In current builds of numpy, the mode 'same' can be specified to achieve exactly what the A. Levy proposed. The body of the function could then read return numpy.correlate(x, x, mode='same') –  David Zwicker Dec 2 '11 at 16:32
3  
@DavidZwicker but the resultings are different! np.correlate(x,x,mode='full')[len(x)//2:] != np.correlate(x,x,mode='same'). For example, x = [1,2,3,1,2]; np.correlate(x,x,mode='full'); {>>> array([ 2, 5, 11, 13, 19, 13, 11, 5, 2])} np.correlate(x,x,mode='same'); {>>> array([11, 13, 19, 13, 11])}. The correct one is: np.correlate(x,x,mode='full')[len(x)-1:]; {>>> array([19, 13, 11, 5, 2])} see the first item is the largest one. –  Developer Jan 1 '12 at 8:52
    
Note that this answer gives the unnormalized autocorrelation. –  amcnabb Oct 10 '13 at 18:25

Auto-correlation comes in two versions: statistical and convolution. They both do the same, except for a little detail: The former is normalized to be on the interval [-1,1]. Here is an example of how you do the statistical one:

def acf(x, length=20):
    return numpy.array([1]+[numpy.corrcoef(x[:-i], x[i:]) \
        for i in range(1, length)])
share|improve this answer
4  
You want numpy.corrcoef[x:-i], x[i:])[0,1] in the second line as the return value of corrcoef is a 2x2 matrix –  luispedro Apr 3 '13 at 11:48

As I just ran into the same problem, I would like to share a few lines of code with you. In fact there are several rather similar posts about autocorrelation in stackoverflow by now. If you define the autocorrelation as a(x, L) = sum(k=0,N-L-1)((xk-xbar)*(x(k+L)-xbar))/sum(k=0,N-1)((xk-xbar)**2) [this is the definition given in IDL's a_correlate function and it agrees with what I see in answer 2 of question #12269834], then the following seems to give the correct results:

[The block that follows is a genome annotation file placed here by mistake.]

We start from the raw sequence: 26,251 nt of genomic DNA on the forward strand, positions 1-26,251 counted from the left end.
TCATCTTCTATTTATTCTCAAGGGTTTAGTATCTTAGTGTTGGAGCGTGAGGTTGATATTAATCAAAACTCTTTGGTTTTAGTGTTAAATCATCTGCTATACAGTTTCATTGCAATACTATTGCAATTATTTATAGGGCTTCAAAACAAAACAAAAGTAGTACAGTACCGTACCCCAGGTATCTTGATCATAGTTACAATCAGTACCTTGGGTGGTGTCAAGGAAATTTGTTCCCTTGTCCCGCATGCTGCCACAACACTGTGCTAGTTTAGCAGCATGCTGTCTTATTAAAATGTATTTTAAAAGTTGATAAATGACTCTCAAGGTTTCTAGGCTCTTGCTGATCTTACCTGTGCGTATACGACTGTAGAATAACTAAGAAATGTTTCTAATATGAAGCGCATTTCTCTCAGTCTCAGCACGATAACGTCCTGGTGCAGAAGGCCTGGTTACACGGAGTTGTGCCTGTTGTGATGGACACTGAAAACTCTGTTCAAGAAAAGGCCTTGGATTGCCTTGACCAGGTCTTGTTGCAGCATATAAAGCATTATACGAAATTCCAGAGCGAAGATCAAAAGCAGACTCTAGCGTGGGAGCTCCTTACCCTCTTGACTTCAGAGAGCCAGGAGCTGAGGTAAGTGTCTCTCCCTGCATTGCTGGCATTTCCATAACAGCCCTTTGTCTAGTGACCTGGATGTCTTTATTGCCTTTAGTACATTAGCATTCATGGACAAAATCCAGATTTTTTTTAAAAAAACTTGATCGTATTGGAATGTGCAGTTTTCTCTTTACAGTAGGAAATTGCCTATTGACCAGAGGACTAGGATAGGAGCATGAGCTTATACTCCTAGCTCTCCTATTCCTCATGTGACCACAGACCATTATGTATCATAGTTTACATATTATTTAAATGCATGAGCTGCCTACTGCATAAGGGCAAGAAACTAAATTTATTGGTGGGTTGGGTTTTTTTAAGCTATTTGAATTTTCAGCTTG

import numpy as np
import matplotlib.pyplot as plt

# generate some data
x = np.arange(0.,6.12,0.01)
y = np.sin(x)
# y = np.random.uniform(size=300)
yunbiased = y-np.mean(y)
ynorm = np.sum(yunbiased**2)
acor = np.correlate(yunbiased, yunbiased, "same")/ynorm
# use only second half
acor = acor[len(acor)/2:]

plt.plot(acor)
plt.show()

As you see I have tested this with a sin curve and a uniform random distribution, and both results look like I would expect them. Note that I used mode="same" instead of mode="full" as the others did.

share|improve this answer

Using the numpy.corrcoef function instead of numpy.correlate to calculate the statistical correlation for a lag of t:

def autocorr(x, t=1):
    numpy.corrcoef(numpy.array([x[0:len(x)-t], x[t:len(x)]]))
share|improve this answer

1) Here is the documentation for numpy.correlate. The code inside the file looks like this:

mode = _mode_from_name(mode)
return multiarray.correlate(a,v,mode)

multiarray.correlate points to a .pyd file (i.e. a DLL file), so to get the inner workings you should probably ask the numpy developers.

2) If you don't believe the numpy results, you might try SciPy's correlate function.

share|improve this answer
    
The scipy and numpy correlate functions are both in C. numpy multiarray source code is somewhere in here: svn.scipy.org/svn/numpy/trunk/numpy/core/src/multiarray and scipy correlate source code is here: svn.scipy.org/svn/scipy/trunk/scipy/signal/correlate_nd.c.src –  endolith Nov 28 '09 at 1:00

Your Answer

 
discard

By posting your answer, you agree to the privacy policy and terms of service.

Not the answer you're looking for? Browse other questions tagged or ask your own question.